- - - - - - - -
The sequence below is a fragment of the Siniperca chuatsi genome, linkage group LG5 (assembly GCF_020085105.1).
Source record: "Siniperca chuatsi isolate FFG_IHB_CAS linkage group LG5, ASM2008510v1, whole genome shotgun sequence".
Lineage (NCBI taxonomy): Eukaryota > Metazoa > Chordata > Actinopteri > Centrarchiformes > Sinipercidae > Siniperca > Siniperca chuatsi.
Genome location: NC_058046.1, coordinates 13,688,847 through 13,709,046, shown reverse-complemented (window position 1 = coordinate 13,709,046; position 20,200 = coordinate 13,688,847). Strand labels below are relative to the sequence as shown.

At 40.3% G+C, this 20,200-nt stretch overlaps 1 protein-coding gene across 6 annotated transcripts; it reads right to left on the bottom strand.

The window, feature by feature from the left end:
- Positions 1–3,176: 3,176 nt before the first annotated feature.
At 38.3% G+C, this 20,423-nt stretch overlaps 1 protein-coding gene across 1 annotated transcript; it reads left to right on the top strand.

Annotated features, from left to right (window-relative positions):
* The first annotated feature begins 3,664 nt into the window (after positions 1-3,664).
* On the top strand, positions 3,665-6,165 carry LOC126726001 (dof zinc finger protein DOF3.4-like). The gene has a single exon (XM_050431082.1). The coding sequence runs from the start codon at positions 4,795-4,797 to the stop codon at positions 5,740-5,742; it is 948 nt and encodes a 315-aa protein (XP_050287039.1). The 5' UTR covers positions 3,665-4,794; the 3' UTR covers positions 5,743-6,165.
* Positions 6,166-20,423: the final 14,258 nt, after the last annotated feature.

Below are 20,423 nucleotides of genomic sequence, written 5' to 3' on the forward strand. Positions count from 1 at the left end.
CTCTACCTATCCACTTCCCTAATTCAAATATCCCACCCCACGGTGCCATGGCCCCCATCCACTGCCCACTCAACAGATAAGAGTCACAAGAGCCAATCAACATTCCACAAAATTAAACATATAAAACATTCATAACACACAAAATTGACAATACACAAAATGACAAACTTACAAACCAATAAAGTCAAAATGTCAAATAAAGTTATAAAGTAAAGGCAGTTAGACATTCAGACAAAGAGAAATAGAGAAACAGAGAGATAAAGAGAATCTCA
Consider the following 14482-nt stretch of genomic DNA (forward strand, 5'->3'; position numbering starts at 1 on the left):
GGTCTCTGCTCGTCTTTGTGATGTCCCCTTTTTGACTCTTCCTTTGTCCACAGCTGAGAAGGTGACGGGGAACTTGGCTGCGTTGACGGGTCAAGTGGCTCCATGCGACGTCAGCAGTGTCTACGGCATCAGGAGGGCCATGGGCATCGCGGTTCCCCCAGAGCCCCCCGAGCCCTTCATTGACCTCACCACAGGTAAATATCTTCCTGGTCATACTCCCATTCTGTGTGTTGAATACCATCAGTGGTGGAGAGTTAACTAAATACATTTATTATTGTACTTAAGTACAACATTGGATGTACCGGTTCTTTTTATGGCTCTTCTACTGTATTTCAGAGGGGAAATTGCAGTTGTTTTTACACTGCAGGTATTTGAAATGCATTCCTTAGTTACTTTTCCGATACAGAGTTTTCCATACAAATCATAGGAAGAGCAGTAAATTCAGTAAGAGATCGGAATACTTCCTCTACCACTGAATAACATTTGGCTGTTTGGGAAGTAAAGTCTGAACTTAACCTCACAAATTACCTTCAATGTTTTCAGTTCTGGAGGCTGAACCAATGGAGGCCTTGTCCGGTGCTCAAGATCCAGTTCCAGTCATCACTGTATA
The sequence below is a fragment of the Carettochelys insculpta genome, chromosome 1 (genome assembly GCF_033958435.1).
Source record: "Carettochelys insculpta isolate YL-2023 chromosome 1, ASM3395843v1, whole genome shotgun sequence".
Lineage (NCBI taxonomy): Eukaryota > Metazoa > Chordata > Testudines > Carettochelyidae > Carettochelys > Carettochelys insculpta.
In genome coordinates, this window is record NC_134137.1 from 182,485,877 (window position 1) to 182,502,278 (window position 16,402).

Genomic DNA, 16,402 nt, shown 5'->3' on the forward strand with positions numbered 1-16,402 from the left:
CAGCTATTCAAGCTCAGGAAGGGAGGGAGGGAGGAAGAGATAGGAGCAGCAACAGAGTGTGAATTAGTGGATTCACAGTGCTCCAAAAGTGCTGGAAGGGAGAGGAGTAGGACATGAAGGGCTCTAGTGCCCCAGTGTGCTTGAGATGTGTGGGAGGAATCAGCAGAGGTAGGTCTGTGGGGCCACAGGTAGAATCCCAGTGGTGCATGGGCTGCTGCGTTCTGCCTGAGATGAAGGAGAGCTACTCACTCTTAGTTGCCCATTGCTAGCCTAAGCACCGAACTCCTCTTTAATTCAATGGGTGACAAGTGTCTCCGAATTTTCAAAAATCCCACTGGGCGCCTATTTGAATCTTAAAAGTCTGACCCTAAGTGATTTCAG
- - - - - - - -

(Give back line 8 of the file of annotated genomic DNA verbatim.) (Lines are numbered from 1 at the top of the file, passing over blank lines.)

At 38.3% G+C, this 20,423-nt stretch overlaps 1 protein-coding gene across 1 annotated transcript; it reads left to right on the top strand.